Extensive Literature Review Assignment
VICARIOUS TRAUMA 2
The Impact of Vicarious Trauma on Peer Recovery Counselor’s Ability to Self-Disclose
R7035 Methods and Analysis of Qualitative Research
Running Head: VICARIOUS TRAUMA 1
Peer counseling is a professional job that involves mediating problems, by helping peers to find answers for themselves. A peer counselor, therefore, is a mediator, who acts as a compassionate guide by applying knowledge, using specific tools and following specific rules and regulations in an effort to help people get past obstacles, thereby reaching their goals and desires. It follows, therefore, that peer counselors are bound to be fatigued, as they have to act as mediators to numerous problems brought to them by different people. It is important to note, that it is a job requirement for them to build a close connection with their clients. Therefore, the more the number of clients, the higher the number of connections they are required to make. In the long run, this brings about “compassion fatigue”, also described as vicarious trauma (1Al-Mateen, Linker, Damle, Hupe, Helfer & Jessick, 2015). This paper, therefore, intends to investigate the impact this has on the peer recovery counselor’s ability to self-disclose and help their next patient recover from their own problems.
Vicarious trauma is a term that generally described as the price associated with providing ‘caring’ services to others. The term was first coined by Perlman & Saakvitne in 1995. It has since been adopted by several other researchers including Stemm (1995, 1997) who named it as ‘secondary traumatic stress’ and Figley, (1982) who termed it as secondary victimization. Indeed, going by the last two names described by these authors, vicarious trauma is a condition that affects the counselor offering peer counseling services while on duty. According to Hernandez-Wolfe, Killian, Engstrom & Gangsei, (2015), working with trauma survivors can be traumatizing in itself, given that it involves listening to the traumatic experiences of clients and trying to find a long-lasting solution for them. For some, it might take months or even years to overcome them, yet all the while a peer counselor is expected to maintain a professional relationship with them, which basically involves being compassionate.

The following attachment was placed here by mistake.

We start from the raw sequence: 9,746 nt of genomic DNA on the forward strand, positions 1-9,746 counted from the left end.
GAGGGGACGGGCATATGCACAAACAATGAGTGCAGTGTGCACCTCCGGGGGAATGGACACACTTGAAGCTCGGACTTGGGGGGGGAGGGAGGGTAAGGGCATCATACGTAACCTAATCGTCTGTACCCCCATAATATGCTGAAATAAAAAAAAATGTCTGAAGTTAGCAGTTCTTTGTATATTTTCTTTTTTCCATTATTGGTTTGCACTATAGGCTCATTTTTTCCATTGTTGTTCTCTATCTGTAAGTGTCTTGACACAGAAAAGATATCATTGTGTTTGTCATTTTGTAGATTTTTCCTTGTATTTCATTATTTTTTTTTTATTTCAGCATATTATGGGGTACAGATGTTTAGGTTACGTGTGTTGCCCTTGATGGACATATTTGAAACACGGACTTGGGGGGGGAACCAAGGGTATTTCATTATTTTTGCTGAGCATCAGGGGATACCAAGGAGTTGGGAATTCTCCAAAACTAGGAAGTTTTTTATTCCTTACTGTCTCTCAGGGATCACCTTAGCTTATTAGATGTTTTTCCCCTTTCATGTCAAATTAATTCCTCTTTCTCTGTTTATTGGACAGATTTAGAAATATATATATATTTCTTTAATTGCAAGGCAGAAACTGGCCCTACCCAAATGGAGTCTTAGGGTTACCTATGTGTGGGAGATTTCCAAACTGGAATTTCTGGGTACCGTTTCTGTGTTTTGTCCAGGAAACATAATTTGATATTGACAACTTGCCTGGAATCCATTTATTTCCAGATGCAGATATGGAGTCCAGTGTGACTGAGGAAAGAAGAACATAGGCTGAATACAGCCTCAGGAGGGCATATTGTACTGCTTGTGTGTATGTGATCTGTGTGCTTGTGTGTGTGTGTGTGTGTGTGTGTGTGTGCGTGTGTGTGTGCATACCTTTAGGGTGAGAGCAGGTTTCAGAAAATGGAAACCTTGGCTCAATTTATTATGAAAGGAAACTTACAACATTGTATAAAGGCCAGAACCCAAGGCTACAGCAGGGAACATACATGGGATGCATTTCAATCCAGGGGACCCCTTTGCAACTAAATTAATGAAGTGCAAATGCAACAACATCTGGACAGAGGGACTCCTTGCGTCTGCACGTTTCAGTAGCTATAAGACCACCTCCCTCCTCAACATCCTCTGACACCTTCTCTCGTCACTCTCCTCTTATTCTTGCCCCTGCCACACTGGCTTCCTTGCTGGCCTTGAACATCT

Vicarious trauma can also be described as the emotional residue of exposure that counselors have from working with people, as they are hearing their trauma stories, and become witnesses to the pain, fear, and terror that trauma survivors have endured (Killian, Hernandez-Wolfe, Engstrom & Gangsei, 2017). This should not be mistaken for being tired or burnt out. In contrast, getting burnt out often implies that a person is simply tired of taking the same routine over and over again. It also means that this person needs a change in environment, such as when a person is tired of doing the same job that requires them to do the same duties and responsibilities every day. Putting this into context, it means that a peer counselor is said to be burnt out because they get to take the same route to work, the same subway back home, and meet the same people in the process. Simply put, this can easily be fixed by changing the environment (Quitangon & Evces, 2015). Vicarious trauma, on the other hand, can be experienced by a counselor as soon as they start working. Welsh, (2014) noted that this may occur as result of the experiences brought forth by a single client. It can also be triggered midway, or at the end of a career in peer counseling.
Signs and Symptoms
Makadia, Sabin‐Farrell & Turpin, (2017) also described vicarious trauma as a state of tension and preoccupation as a result of the traumatic stories told by clients. According to them, such experiences come in different forms. For instance, a counselor may choose to avoid thinking about a specific experience that caused them to be traumatized themselves when it is mentioned by a client. They may also find themselves in a state of arousal that is persistent, have difficulty talking about their own experiences or feelings and get constant feelings of anger and agitation. Others may feel jumpy or startled, are sleepy or stay awake for long periods of time thinking about their clients while others take it out on themselves by overeating or undereating (Cummings, Singer, Hisaka, & Benuto, 2018). Some have dreams about the experiences told by clients. It is also common for counselors to have feelings of diminished joy towards the things they once enjoyed doing. This leads to feelings of dissatisfaction and provide zero value for personal accomplishment because they feel trapped by being a counselor. Eventually, counselors with vicarious trauma end up battling with intrusive thoughts, feelings of hopelessness and blame others for their misfortunes (Cosden, Sanford, Koch & Lepore, 2016).